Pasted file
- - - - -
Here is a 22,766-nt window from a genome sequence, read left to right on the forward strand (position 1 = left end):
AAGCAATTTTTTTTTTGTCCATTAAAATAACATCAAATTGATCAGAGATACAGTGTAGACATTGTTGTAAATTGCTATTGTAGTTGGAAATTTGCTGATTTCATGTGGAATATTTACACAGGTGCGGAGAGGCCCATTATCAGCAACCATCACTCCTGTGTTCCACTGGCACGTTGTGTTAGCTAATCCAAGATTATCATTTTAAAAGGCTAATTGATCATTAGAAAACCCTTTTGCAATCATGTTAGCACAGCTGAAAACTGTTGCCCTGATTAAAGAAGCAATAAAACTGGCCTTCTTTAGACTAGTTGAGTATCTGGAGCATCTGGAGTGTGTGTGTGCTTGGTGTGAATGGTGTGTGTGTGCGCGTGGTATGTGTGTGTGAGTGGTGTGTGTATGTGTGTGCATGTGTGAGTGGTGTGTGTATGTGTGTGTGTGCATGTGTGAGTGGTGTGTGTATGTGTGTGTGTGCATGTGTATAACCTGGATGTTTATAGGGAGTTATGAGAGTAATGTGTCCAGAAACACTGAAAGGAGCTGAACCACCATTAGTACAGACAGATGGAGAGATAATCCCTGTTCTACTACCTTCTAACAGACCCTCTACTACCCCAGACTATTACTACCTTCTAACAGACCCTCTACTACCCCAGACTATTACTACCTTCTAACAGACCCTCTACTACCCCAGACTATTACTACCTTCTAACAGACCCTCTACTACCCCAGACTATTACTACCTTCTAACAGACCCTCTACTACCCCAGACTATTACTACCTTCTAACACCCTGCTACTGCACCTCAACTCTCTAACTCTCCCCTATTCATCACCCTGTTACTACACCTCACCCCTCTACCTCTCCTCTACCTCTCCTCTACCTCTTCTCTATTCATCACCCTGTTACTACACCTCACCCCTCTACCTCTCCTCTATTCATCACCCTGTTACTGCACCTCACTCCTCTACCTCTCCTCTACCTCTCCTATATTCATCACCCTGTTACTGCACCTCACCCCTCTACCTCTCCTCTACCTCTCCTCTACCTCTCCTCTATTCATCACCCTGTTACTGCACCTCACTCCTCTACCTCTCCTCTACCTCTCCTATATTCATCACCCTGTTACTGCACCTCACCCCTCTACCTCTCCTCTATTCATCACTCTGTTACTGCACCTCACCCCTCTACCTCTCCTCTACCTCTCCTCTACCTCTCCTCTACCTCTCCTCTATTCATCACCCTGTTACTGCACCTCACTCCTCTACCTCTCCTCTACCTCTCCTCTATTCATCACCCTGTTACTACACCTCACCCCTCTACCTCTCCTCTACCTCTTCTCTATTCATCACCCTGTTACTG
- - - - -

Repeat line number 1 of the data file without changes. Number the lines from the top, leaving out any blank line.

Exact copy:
Here is a 22,766-nt window from a genome sequence, read left to right on the forward strand (position 1 = left end):